Wednesday 29 January 2014


I've been dipping again into Donald Justice's Collected Poems, and he seems to get better and better with every revisit. His is the kind of subtle, elegant and unshowy work that, I think, needs time to reveal itself fully - so little is up front, so much beneath the surface.
 The last poem in the collection - and the last he completed before he died - is an extraordinarily beautiful piece. Its three stanzas, rhyming by repetition (against all the rules, but it works perfectly here), were written across the space of 13 years, and each could stand alone as a poem in its own right. It surely is what it reads as - a resigned and unregretful farewell to the world, in all its mingled pain and sweetness, and a recognition of how little, and how infinitely much, our lives count for. The last stanza quotes directly from Chekhov's Uncle Vanya. And why not?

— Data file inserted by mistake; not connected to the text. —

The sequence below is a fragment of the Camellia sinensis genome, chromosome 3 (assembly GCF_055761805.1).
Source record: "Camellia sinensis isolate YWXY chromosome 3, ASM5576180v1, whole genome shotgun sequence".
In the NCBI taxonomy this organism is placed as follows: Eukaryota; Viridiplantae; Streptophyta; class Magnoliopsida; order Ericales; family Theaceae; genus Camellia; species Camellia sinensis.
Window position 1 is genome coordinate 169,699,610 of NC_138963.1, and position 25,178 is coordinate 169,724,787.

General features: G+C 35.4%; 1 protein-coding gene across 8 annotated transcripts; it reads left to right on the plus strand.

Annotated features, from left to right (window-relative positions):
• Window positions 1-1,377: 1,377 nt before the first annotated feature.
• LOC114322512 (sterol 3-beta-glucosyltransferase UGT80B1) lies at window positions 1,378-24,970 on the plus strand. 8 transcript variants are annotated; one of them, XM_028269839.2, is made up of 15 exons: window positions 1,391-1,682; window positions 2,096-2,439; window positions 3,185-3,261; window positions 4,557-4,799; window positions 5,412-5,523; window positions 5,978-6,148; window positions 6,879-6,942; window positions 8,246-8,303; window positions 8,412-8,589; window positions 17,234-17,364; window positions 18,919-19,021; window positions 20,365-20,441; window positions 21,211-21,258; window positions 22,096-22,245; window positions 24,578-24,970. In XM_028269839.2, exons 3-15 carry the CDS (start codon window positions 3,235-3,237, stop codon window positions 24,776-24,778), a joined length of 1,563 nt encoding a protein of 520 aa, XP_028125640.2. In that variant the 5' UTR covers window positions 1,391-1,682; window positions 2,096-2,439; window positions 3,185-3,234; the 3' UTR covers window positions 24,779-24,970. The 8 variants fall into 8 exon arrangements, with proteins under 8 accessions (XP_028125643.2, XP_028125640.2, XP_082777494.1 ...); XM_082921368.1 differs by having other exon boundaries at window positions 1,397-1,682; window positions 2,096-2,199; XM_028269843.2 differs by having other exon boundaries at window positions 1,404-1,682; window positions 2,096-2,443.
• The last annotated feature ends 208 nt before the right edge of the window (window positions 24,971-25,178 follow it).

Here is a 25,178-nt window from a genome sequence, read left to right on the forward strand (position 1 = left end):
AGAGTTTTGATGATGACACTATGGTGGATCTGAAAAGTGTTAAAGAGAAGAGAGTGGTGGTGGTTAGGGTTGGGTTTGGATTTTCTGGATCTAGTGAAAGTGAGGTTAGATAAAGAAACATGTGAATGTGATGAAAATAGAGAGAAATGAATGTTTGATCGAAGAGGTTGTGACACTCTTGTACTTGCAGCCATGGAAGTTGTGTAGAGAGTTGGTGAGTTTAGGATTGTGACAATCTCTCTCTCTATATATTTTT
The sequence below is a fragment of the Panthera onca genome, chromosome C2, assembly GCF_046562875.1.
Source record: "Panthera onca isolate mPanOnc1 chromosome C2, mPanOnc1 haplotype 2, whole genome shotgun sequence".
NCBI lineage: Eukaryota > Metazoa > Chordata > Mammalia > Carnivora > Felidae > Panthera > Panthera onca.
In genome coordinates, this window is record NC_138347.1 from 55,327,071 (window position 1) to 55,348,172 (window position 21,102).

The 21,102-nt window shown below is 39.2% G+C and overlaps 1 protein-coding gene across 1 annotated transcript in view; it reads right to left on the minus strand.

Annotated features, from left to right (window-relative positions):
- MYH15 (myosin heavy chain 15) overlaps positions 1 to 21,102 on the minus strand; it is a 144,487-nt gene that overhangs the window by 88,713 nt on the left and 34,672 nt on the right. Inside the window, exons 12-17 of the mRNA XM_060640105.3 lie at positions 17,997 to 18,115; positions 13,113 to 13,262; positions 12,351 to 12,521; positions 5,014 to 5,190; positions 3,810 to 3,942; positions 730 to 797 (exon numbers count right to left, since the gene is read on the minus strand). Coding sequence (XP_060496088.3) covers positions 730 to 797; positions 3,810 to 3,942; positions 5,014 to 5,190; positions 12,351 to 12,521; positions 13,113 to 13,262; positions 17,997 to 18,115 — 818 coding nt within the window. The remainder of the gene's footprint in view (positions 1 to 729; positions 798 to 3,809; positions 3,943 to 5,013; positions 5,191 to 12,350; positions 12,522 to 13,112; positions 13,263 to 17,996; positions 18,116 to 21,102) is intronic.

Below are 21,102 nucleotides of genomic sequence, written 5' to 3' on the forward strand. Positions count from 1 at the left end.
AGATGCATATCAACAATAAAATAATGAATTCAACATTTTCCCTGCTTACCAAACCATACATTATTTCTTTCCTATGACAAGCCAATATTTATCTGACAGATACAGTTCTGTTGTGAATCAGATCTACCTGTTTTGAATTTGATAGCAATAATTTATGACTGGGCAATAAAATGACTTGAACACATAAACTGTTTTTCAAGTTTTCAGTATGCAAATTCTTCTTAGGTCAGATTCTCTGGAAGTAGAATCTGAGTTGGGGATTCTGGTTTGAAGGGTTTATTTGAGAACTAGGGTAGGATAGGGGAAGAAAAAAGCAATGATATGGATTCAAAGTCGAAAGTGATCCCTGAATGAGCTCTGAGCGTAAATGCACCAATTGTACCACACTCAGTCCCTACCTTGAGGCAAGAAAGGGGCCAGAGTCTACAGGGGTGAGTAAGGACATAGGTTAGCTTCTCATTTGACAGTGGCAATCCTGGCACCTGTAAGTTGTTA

There is a gold light in certain old paintings
That represents a diffusion of sunlight.
It is like happiness, when we are happy.
It comes from everywhere and nowhere at once, this light,
And the poor soldiers sprawled at the foot of the cross
Share in its charity equally with the cross.
Orpheus hesitated beside the black river.
With so much to look forward to he looked back.
We think he sang then, but the song is lost.
At least he had seen once more the beloved back.
I say the song went this way: O prolong
Now the sorrow if that is all there is to prolong.
The world is very dusty, uncle. Let us work.
One day the sickness shall pass from the earth for good.
The orchard will bloom; someone will play the guitar.
Our work will be seen as strong and clean and good.
And all that we suffered through having existed
Shall be forgotten as though it had never existed.

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